EULA examples

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In the proprietary software industry, an end-user license agreement or software license agreement is the contract between the licensor and purchaser, establishing the purchaser’s right to use the software. The license may define ways under which the copy can be used, in addition to the automatic rights of the buyer including the first sale doctrine and 17 U.S.C. § 117 (freedom to use, archive, re-sale, and backup).

Many form contracts are only contained in digital form, and only presented to a user as a click-through where the user must “accept”. As the user may not see the agreement until after he or she has already purchased the software, these documents may be contracts of adhesion.

Software companies often make special agreements with large businesses and government entities that include support contracts and specially drafted warranties.

Some EULA form contracts accompany shrink-wrapped software that is presented to a user sometimes on paper or more usually electronically, during the installation procedure. The user has the choice of accepting or rejecting the agreement. The installation of the software is conditional to the user clicking a button labelled “accept”. See below.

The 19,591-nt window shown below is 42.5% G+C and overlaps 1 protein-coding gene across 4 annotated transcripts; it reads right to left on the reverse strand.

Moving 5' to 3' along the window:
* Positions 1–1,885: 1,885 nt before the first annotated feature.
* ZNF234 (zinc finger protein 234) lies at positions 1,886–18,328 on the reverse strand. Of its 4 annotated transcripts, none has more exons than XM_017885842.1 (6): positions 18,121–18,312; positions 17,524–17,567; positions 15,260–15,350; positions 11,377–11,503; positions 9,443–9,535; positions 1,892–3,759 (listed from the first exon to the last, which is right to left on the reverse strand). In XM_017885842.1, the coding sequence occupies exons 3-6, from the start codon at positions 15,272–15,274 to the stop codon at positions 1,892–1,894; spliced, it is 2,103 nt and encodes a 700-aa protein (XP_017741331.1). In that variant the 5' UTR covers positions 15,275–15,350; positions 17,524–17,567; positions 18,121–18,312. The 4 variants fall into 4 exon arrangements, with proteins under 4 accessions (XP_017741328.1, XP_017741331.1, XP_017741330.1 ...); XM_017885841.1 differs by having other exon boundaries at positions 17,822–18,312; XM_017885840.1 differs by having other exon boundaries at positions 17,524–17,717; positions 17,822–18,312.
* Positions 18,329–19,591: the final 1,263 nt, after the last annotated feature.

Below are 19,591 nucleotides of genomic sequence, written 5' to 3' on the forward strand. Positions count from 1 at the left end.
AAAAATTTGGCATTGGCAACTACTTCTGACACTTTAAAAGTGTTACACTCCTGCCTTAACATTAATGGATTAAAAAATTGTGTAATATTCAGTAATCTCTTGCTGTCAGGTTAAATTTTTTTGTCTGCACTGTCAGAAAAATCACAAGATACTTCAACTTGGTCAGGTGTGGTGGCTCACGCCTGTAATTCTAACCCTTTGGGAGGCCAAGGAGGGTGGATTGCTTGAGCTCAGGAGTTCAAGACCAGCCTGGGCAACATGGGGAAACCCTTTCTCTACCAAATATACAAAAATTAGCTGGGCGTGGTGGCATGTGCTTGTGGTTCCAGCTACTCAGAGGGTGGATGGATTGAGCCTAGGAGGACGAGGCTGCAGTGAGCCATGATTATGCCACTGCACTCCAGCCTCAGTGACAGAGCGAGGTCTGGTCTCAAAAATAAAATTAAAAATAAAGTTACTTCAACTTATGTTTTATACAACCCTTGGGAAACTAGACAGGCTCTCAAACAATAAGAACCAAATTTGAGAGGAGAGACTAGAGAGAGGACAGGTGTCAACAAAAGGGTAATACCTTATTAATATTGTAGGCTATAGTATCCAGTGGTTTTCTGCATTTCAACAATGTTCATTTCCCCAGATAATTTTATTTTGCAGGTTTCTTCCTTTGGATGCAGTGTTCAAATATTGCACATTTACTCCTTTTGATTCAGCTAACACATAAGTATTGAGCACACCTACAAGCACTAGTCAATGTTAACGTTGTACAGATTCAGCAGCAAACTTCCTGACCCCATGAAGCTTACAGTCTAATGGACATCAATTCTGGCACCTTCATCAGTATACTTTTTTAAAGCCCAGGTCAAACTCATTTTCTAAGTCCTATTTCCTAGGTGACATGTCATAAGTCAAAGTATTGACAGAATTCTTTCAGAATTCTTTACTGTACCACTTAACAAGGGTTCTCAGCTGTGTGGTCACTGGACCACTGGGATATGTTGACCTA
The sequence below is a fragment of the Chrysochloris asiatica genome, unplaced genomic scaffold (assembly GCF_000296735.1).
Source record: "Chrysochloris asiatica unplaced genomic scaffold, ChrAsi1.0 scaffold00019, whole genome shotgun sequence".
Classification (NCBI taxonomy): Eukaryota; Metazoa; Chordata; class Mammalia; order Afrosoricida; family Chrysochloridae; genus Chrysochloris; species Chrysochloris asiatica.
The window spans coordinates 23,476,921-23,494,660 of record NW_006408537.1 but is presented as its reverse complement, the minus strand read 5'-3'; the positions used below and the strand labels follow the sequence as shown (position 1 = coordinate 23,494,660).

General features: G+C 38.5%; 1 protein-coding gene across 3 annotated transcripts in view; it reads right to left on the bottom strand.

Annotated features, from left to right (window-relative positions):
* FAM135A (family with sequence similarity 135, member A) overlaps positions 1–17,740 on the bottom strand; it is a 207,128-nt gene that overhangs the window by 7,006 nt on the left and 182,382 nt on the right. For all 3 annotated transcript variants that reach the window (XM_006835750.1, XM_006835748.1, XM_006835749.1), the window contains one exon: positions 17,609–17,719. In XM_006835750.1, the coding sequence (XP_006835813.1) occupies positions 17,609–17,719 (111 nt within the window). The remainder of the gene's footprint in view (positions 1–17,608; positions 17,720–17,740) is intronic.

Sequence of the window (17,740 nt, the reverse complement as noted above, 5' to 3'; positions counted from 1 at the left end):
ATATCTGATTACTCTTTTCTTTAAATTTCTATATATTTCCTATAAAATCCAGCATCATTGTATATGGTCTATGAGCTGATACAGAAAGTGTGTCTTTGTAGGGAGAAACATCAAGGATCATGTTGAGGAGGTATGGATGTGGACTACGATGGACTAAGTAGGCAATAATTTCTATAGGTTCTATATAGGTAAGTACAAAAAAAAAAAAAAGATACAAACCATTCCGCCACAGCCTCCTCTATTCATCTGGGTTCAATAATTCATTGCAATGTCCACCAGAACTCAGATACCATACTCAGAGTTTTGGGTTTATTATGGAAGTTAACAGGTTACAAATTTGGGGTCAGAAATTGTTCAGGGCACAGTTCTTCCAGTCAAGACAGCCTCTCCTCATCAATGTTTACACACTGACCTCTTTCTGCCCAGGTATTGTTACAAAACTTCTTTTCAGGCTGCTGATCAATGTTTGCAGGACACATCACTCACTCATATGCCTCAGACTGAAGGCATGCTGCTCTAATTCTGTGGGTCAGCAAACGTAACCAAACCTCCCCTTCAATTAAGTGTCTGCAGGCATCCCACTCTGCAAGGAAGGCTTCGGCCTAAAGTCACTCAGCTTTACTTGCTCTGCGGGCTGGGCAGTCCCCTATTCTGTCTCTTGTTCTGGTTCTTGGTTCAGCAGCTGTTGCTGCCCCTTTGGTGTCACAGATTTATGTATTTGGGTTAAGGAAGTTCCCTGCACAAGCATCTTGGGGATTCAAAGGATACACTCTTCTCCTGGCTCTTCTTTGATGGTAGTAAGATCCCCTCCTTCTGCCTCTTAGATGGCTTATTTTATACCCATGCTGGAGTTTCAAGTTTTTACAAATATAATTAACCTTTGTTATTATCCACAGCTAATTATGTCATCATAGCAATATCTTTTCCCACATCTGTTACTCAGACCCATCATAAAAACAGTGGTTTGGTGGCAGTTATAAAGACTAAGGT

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Many EULAs assert extensive liability limitations. Most commonly, an EULA will attempt to hold harmless the software licensor in the event that the software causes damage to the user’s computer or data, but some software also proposes limitations on whether the licensor can be held liable for damage that arises through improper use of the software (for example, incorrectly using tax preparation software and incurring penalties as a result). One case upholding such limitations on consequential damages is M.A. Mortenson Co. v. Timberline Software Corp., et al. Some EULAs also claim restrictions on venue and applicable law in the event that a legal dispute arises.

Some copyright owners use EULAs in an effort to circumvent limitations the applicable copyright law places on their copyrights (such as the limitations in sections 107–122 of the United States Copyright Act), or to expand the scope of control over the work into areas for which copyright protection is denied by law (such as attempting to charge for, regulate or prevent private performances of a work beyond a certain number of performances or beyond a certain period of time). Such EULAs are, in essence, efforts to gain control, by contract, over matters upon which copyright law precludes control.

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